KARACHI: Forty-two years down the road from Independence, this nation seems to have bartered away the promise of its birth. To a whole generation of Pakistanis, fear, violence, authoritarianism, and deceit represent the norm, for they have known no other. .... The press in Pakistan shares the guilt of this nation's state. It has been silent when it should have spoken, dishonest when it should have been forthright, succumbed when it should have stood fast.
As a human-rights advocate, IA Rehman, read out this excerpt from the editorial published by Razia Bhatti in the first issue of Newsline magazine in July 1989, it dawned on the audience how true these words hold even today.
Rehman was speaking at the inaugural session of the Razia Bhatti Memorial Lecture series held at the Centre for Excellence in Journalism, Institute of Business Administration, on Monday. "Razia Bhatti was a born journalist," said Rehman. "She had no tolerance for injustice, violation of the rule of law or exploitation of the underprivileged," he reminisced
Razia was also a feminist to the core but refused to be subjected to the constraints of gendered roles.
At the start of the session, Umber Khairi, one of the founding members of Newsline, also addressed the audience through a recorded message in which she spoke of the challenges plaguing journalism in Pakistan. She also detailed Bhatti's valiant efforts to publish the truth.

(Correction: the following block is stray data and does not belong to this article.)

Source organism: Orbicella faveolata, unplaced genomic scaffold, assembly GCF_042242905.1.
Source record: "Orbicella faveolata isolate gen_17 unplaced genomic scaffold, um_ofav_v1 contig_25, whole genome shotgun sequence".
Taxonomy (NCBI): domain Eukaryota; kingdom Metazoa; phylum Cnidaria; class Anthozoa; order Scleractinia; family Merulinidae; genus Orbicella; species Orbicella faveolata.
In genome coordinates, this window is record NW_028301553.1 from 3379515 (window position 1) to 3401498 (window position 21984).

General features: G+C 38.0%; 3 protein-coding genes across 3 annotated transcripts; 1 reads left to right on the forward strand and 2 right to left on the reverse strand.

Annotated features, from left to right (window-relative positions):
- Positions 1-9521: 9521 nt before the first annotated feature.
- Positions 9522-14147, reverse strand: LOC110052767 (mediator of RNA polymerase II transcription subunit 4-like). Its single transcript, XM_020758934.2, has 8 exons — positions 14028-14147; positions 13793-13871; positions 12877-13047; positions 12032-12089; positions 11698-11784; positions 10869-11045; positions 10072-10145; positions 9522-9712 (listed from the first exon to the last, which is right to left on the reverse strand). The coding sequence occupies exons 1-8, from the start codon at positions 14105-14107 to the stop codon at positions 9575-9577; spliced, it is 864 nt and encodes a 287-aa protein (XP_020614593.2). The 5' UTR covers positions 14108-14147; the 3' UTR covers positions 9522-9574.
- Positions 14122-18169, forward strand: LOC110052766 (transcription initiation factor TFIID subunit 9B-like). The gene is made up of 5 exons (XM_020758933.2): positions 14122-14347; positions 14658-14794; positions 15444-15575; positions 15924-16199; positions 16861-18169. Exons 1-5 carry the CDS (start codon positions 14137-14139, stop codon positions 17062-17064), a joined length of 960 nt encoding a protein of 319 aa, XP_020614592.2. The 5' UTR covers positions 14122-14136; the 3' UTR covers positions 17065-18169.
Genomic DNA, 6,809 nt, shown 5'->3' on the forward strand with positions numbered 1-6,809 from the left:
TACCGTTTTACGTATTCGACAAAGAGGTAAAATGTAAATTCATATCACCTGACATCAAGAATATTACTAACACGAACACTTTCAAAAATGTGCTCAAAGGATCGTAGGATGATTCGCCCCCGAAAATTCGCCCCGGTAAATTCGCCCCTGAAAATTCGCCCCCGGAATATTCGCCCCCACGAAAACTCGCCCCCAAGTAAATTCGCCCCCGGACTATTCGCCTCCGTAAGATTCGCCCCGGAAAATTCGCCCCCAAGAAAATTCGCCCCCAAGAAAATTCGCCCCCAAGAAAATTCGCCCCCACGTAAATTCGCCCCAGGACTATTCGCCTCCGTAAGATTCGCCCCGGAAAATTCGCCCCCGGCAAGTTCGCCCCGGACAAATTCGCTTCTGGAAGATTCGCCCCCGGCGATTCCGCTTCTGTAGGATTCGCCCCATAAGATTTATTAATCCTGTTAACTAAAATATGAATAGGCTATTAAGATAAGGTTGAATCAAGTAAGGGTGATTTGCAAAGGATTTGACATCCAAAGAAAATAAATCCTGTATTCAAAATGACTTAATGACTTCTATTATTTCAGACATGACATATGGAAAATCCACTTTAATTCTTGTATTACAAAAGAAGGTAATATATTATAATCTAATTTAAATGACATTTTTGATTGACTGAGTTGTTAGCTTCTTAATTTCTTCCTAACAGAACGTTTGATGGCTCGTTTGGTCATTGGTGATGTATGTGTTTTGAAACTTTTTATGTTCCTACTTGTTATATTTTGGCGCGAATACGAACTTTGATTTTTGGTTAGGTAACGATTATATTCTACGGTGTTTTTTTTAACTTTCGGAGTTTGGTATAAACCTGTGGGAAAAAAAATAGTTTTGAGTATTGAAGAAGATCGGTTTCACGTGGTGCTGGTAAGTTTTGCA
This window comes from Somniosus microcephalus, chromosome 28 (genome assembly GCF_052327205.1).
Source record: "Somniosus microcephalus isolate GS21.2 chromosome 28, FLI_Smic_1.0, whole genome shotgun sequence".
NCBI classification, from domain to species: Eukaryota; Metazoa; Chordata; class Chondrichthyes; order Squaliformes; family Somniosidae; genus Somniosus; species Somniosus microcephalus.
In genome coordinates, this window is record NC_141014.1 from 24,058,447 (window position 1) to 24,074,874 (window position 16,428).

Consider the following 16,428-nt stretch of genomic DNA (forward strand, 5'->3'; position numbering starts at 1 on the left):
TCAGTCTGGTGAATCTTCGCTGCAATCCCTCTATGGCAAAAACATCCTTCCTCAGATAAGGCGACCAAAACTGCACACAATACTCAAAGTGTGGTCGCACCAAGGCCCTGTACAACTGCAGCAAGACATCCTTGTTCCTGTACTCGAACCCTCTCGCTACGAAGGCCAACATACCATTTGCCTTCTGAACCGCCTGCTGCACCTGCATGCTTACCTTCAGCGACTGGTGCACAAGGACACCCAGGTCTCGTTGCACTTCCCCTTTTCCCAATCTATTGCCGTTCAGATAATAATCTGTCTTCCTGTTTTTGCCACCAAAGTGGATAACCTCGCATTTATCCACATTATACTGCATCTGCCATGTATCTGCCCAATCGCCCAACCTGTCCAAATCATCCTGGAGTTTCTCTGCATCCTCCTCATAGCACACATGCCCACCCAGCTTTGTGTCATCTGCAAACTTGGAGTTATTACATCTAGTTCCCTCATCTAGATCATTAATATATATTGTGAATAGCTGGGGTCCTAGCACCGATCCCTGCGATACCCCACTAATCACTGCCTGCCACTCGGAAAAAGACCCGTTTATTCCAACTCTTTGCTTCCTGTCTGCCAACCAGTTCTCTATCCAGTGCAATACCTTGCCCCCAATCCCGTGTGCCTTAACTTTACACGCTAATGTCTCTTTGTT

The Razia Bhatti Memorial Lecture series was conceptualised around a year ago by the CEJ and the Razia Bhatti Memorial Initiative to honour the pioneering editor.
Bhatti, a former editor of the Herald, founded the journalist-owned publication Newsline with her editorial team in 1989 and was the winner of a number of national and international accolades, recognising her professionalism and commitment. "She [Razia] was at the peak of her career when she did not even hesitate to walk out of Herald, refusing to let her pen be of service to General Ziaul Haq," he recalled. It also spoke of the leadership qualities that her entire team resigned with her, said Rehman, before going on to launch the Newsline venture.
Later, Rehman remembered, Bhatti had only one regret. That after resigning from the Herald in the late 1980s, she was not able to bring out Newsline during Zia-ul- Haq's lifetime. Sharing an anecdote of Bhatti's rapport with the dictator, Rehman said that Ziaul Haq believed Bhatti and the team at the Herald would support his coup because they had always been so vocal against his predecessor. He even invited the team to Islamabad after taking over. Little had he known that the same team would refuse to toe the line and hold him to the same light. In fact, Rehman said, there came a time when Ziaul Haq waved a copy of the Herald at a press conference, "saying he will not allow this kind of journalism".
Speaking on the right to freedom of speech, Rehman said that citizens in those days enjoyed the right to publish and the news was not curtailed even in the time of war. The right to publish was considered a fundamental right and it was easy to get a declaration to print a newspaper. "Today, new laws are being introduced to curtail free speech even further," he said, citing the cyber-crime law as an example. "Back then, we feared our enemies. Today, we must even fear our friends," he lamented.
Rehman, who is also a former chairperson of the Human Rights Commission of Pakistan, praised the work being done by the CEJ. "Journalism is at its last catch and the CEJ is working tremendously to work for journalism," he quipped.
Published in The Express Tribune, March 5th, 2019.